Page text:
Women unpaid care work is gaining prominence in local, national and international discourse.
It remains a huge challenge that impedes enhancement in the socio-economic livelihood of many women in Ghana, and such cases are mostly common in rural areas.
Though, women unpaid care work has been given increased attention, and partially reached the research agenda's of mainstream economics and sociology, little commitments are being made by successive governments to address the practice.
Many non-governmental and civil society organizations are leading advocacy against the practice, which has gradually become a societal norm.
Women unpaid care work can simply be understood as all productive activities outside the official labour market done by women for their own households or for others.
These activities are useful in the sense that affected women use scarce resources to satisfy human wants such as housework, care for children, and for sick as well as old people.
Virtually, women unpaid care work consists of time used as input in non-market production processes.
On the average, it takes at least as much of time of women who render unpaid care work as does paid work, as a substantial share of human needs is satisfied by their fruits.
The time by women in unpaid care work can negatively affect a woman’s ability to participate fully in productive employment.
Yaa Asantewaa was 17 years old when she gave birth. She became pregnant after two years of relationship she “did not take seriously”.
Asantewaa confides “I never desire to go into marriage, but our custom compels my parents to force me into marriage”.
According to her, life was “sweet” when she first moved into her matrimonial home at Doboso, a predominantly farming community.
Asantewaa, a-35-year-old unemployed nursing mother who four additional children said events turned upside down when her husband lost his job as a Bank Manager and moved the family from the city to the Doboso community.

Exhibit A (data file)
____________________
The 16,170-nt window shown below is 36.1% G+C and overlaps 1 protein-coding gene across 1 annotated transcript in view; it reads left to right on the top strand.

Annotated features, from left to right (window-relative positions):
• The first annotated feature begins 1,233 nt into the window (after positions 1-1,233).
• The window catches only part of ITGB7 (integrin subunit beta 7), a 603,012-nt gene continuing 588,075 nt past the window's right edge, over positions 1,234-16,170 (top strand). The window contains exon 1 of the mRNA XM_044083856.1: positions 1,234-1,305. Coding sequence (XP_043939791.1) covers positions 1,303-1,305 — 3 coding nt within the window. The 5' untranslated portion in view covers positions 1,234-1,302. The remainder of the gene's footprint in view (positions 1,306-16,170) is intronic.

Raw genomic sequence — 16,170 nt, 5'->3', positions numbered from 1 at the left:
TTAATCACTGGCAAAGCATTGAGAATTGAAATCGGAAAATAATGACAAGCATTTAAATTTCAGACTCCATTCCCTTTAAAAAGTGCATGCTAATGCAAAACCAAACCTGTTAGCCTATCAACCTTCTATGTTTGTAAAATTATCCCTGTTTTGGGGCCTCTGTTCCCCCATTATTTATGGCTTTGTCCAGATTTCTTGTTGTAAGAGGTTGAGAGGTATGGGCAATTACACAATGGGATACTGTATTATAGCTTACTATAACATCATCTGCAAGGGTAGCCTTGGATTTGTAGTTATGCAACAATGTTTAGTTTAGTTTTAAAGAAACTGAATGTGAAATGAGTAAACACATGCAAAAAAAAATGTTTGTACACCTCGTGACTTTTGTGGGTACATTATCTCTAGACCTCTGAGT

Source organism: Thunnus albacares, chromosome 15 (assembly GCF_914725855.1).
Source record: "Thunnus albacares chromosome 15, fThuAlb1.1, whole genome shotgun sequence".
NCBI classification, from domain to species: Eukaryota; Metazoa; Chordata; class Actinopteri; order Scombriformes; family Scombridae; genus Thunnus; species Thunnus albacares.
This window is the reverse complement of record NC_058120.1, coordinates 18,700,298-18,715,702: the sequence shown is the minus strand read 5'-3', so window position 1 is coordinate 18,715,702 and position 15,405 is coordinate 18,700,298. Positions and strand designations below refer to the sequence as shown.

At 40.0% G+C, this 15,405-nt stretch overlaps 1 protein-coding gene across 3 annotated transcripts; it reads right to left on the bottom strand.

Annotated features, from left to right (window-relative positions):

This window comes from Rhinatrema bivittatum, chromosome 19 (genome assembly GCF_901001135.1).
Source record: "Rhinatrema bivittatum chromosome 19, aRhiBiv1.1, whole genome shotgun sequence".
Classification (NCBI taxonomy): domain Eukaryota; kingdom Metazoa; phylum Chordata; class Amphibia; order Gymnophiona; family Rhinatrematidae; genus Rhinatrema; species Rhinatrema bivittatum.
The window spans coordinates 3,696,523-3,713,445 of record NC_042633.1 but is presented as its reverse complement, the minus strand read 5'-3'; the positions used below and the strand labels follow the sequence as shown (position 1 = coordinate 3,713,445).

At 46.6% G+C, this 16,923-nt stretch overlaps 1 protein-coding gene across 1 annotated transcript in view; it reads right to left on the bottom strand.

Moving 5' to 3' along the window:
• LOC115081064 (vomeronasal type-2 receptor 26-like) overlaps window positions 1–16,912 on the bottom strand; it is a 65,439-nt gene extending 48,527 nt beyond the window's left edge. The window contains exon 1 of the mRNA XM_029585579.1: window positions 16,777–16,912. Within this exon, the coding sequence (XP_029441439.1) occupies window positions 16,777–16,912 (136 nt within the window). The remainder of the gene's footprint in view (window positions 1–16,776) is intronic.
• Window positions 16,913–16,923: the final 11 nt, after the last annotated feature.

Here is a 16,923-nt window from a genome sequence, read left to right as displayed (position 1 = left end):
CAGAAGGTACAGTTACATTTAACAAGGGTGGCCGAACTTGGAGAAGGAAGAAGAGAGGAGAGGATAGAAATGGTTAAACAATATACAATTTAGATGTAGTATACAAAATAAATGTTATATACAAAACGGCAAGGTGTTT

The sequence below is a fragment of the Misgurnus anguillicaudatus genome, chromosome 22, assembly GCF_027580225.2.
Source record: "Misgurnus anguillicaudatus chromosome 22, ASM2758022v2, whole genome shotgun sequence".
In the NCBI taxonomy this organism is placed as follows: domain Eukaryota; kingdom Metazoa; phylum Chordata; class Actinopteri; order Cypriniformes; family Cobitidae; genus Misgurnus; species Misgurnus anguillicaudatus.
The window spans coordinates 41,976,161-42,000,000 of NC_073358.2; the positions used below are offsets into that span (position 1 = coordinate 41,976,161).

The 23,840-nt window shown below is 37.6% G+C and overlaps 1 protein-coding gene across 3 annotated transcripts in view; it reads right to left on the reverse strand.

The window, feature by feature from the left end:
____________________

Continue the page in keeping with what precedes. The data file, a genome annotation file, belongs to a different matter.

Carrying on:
Life was extremely bad in the village, a situation, she said forced her husband to go into subsistent or peasant farming for the upkeep of the family.
Asantewaa said since her family moved into the village, she has to wake up in early hours sweep, wash, cook, bath and dress the four children to go to school.
“I have to wake up around 4am, walk kilometres to fetch water from a nearby stream for the when my husband look unconcern”, she said flimsy in a voice.
The irony f the matter, Asantewaa added was that her husband did not appreciate whatever she does in the house, but always cast insinuation on her. She said I am a misfortune in his life.
Asantewaa indicated that she had to follow her husband to the farm every morning, but she not enjoyed the farm proceeds as her husband failed to give her some money for her upkeep.
Indeed women in rural areas go through terrible and unacceptable situation in the area of unpaid care work.
Some outmoded traditional practices are driving force which fuel and make women susceptible to unpaid care work in society.
Such practices put huge responsibility on women in the household.
wmen en walk distances to fetch water, wash, prepare meals, and do all household chores in the family, whilst their husbands sometimes sit unconcern without care.
Most of these “unrecognized” works had had huge rippling effects on women impeding their progress and development.
Women unpaid care work, on one way or the other, is a form of domestic violence as it tramples on the fundamental human rights and freedoms of women.
Unpaid care work leads many women into emotional trauma, depression, and other related mental disorders as well as affects their socio-economic prospects.